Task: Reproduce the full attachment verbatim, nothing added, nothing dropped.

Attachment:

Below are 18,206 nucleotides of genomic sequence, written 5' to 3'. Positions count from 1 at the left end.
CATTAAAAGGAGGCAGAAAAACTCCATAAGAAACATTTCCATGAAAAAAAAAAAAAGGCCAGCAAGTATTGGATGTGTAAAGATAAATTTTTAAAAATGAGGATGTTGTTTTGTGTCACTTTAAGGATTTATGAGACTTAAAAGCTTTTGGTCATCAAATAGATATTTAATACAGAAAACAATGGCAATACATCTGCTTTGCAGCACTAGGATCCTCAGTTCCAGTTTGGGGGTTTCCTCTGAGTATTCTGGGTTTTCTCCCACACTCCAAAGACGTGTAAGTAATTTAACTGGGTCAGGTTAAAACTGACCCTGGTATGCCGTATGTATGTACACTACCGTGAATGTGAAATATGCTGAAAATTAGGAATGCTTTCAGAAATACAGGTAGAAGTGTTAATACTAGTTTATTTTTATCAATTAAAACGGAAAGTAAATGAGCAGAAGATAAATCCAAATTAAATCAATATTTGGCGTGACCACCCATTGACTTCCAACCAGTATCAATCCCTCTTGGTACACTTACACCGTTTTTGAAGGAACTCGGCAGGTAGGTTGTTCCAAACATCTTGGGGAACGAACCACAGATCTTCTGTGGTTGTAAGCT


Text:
Below are 18,206 nucleotides of genomic sequence, written 5' to 3'. Positions count from 1 at the left end.
CATTAAAAGGAGGCAGAAAAACTCCATAAGAAACATTTCCATGAAAAAAAAAAAAAGGCCAGCAAGTATTGGATGTGTAAAGATAAATTTTTAAAAATGAGGATGTTGTTTTGTGTCACTTTAAGGATTTATGAGACTTAAAAGCTTTTGGTCATCAAATAGATATTTAATACAGAAAACAATGGCAATACATCTGCTTTGCAGCACTAGGATCCTCAGTTCCAGTTTGGGGGTTTCCTCTGAGTATTCTGGGTTTTCTCCCACACTCCAAAGACGTGTAAGTAATTTAACTGGGTCAGGTTAAAACTGACCCTGGTATGCCGTATGTATGTACACTACCGTGAATGTGAAATATGCTGAAAATTAGGAATGCTTTCAGAAATACAGGTAGAAGTGTTAATACTAGTTTATTTTTATCAATTAAAACGGAAAGTAAATGAGCAGAAGATAAATCCAAATTAAATCAATATTTGGCGTGACCACCCATTGACTTCCAACCAGTATCAATCCCTCTTGGTACACTTACACCGTTTTTGAAGGAACTCGGCAGGTAGGTTGTTCCAAACATCTTGGGGAACGAACCACAGATCTTCTGTGGTTGTAAGCT